Disposing of a Stamp Collection

By George Leslie

This is a subject people are always asking members of the San Jose Stamp Club about.
So, I am starting this discussion with the expectation that members more knowledgeable than myself will contribute their insight.

When it comes to disposing of a stamp collection, questions open to lively debate are:

  • Try to sell your collection?…Or donate it to a worthy organization? (like SJSC )
  • If selling, sell to a dealer?…Or try to find individual collectors to buy at higher prices?
    Etc.

First, however, let’s start the discussion with a bit of perspective. We don’t often articulate this, but by perspective I mean “What is my emotional involvement with this collection?”

I can hear people saying, Huh?, but emotional attachment is a determining factor in how you dispose of your collection. Here is a simple ranking:

  1. High emotional attachment: You’ve collected for a long time and the hobby has brought you a lot of satisfaction. Unfortunately your kids and grandkids are not interested, so one day you’ll have to face liquidating the collection to bequeath to them something they can use—money.
  2. Medium emotional attachment: You enjoyed collecting as a kid, but then college, career, mortgages, family (maybe even grandkids) came along and, as pleasant as those memories of childhood collecting are, you recognize you’ll probably not go back to collecting.
  3. Zero emotional attachment: Uncle Bob died and left you his collection. You are a modern digitally-oriented guy or gal and have no interest in stamps, but you don’t want to get ripped off in disposing of it.

If you fall into category 1, you know the top auction houses and the dealers who seek your kind of collection. And that knowledge will enable you to do what is hard for everyone else.
You will be able to get top dollar for your collection without spending a lot of time. So I won’t presume to offer you advice.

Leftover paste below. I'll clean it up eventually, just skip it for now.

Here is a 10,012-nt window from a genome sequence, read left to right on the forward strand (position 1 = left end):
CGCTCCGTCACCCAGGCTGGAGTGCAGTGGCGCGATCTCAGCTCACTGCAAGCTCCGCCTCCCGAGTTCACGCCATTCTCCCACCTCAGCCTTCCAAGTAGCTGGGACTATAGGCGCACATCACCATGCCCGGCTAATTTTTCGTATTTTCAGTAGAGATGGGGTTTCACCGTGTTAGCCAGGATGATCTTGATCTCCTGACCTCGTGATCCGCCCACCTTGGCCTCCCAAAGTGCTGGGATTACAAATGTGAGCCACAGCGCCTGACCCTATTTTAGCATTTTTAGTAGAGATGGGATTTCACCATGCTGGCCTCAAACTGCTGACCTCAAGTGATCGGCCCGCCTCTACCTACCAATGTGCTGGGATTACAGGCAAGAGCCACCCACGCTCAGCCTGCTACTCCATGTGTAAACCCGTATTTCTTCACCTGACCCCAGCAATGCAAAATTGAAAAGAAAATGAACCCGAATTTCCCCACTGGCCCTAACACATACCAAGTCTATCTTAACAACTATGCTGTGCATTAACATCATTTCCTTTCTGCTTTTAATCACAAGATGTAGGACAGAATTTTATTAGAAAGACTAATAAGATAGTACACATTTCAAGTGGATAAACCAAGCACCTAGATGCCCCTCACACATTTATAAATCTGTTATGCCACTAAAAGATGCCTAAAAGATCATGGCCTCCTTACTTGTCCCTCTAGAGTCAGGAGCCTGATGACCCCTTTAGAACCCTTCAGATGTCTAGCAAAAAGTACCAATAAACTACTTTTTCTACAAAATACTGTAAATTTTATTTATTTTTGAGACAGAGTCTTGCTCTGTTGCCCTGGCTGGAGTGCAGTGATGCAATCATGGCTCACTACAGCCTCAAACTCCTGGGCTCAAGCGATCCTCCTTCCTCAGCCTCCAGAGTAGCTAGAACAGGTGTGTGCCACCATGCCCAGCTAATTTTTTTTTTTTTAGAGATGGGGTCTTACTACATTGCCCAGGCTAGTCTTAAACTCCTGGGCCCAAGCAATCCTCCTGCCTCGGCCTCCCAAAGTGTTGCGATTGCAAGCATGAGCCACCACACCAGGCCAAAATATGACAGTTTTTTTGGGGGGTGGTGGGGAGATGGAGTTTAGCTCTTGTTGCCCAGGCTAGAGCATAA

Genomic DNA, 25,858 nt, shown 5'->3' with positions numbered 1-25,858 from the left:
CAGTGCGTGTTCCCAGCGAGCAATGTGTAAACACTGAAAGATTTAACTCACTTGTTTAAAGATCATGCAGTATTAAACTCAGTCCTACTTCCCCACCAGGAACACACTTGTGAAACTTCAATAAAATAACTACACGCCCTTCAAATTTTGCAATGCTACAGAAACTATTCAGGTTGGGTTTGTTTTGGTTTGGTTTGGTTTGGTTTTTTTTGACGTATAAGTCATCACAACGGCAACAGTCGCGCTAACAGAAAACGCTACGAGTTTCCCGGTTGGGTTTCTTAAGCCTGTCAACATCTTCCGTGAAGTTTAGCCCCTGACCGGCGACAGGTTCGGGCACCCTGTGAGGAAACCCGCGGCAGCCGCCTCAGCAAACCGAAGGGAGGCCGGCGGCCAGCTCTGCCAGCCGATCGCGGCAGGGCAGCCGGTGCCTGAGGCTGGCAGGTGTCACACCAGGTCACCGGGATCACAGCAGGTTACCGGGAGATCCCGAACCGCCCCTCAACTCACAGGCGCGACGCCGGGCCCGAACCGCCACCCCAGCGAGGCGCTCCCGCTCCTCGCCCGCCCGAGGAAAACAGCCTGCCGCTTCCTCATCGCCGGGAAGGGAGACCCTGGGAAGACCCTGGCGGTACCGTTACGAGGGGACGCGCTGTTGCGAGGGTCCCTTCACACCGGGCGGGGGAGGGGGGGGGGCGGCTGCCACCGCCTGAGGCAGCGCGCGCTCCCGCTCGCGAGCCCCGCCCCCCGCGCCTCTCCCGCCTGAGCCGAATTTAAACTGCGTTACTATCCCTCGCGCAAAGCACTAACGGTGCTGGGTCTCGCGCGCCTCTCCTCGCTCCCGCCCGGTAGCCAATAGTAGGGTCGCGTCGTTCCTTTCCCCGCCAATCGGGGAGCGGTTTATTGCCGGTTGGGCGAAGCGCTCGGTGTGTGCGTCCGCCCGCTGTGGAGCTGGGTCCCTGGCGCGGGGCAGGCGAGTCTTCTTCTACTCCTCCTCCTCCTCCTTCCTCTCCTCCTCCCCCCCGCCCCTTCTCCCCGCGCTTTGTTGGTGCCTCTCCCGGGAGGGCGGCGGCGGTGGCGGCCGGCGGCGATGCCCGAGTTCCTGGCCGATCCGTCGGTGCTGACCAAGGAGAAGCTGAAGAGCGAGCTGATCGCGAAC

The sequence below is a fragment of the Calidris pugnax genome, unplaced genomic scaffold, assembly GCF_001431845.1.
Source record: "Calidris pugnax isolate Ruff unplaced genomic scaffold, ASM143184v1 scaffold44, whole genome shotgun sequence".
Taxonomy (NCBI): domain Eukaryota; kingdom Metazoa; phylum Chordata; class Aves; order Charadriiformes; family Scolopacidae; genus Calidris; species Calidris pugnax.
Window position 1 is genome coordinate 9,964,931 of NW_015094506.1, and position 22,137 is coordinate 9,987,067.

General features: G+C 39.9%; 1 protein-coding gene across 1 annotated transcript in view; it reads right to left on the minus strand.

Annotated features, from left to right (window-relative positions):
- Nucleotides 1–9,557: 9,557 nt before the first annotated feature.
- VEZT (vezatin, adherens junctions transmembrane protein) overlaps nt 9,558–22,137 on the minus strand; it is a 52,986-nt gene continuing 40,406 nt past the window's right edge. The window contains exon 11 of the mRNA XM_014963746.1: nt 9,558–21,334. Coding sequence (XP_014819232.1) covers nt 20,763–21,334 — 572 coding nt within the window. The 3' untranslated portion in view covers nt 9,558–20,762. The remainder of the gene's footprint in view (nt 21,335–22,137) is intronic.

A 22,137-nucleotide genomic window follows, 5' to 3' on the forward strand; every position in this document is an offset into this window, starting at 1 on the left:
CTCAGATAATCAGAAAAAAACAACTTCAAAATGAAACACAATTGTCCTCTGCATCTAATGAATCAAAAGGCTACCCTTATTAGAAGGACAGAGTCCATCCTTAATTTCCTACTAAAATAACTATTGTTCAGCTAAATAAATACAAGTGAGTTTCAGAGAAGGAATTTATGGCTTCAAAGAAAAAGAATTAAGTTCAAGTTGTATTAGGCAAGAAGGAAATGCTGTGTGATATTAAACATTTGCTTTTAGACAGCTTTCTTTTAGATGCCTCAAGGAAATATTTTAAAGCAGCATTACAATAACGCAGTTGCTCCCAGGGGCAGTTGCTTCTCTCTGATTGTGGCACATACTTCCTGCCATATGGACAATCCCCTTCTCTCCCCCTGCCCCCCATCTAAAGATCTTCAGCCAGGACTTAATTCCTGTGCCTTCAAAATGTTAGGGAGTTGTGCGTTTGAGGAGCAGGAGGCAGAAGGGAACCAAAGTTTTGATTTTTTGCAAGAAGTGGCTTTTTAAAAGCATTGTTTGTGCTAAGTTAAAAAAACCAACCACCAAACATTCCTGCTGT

If you are in category 3, stay tuned. In subsequent postings we will share info that will be valuable to you.

Today, I want to say a few words to those in category 2. I am quite attached to my childhood collection and not because it is worth anything. But rather because it provided me, as a kid in rural America in the late ‘50s and early ‘60s, a window on the world. We didn’t have TV or subscribe to magazines, so I learned about the world through reading. Then once a week when the envelope of “stamps on approval” arrived in the mailbox, I’d spent hours studying those little pictures—so those are the animals that live in Angola…so that’s what Robespierre looked like…so that’s how coffee grows…and on and on. Of course I kept an atlas nearby to find out where Bessarabia, Brunei, Danzig, and other exotic countries were.

Today, if I know the answer to some obscure question on Jeopardy and my grandkids are impressed, I always say, “Well, I learned that collecting stamps.”

So before we get into the nuts and bolts of donation vs. sale, etc., here are some tips for sharing the pleasure of stamp collecting with your kids or grandkids who have shown little interest in the hobby. With that accomplished, you’ll feel better about letting your collection go.

Think of what each child/grandkid is interested in and make an attractive tiny album covering that subject. (Another topic for our blog should be “how to make your own custom stamp album”)

I have 3 granddaughters and this is what I did:
Alanna is interested in butterflies. So I bought a loose-leaf binder and found a lady on line who makes gorgeous handmade binder covers on various themes, and, yes, one of those was butterflies. So when Alanna, a modern kid who loves her I-phone aps, comes over to play I always have some butterfly stamps from a few specific countries ready. We get out globe, figure out where Guinea Bissau is, and hinge them on a page in her album. She stays interested for about 15 minutes. But I keep her album ready for the next visit.

Granddaughter Joyce likes locomotives, especially the earliest ones, and knows all their names, so she has a stock book of locomotives and we add to it whenever we meet. And little Mae likes wild animals.

So my point is, before you face the hard issue of disposing of your collection, trick those young ones who are important to you into at least an exposure to the hobby.

Among my grown kids, the running joke whenever I happen to know some arcane fact is, “Don’t even tell me, Dad, you learned that from your stamp collecting. Right?”

To be continued (in a serious vein).

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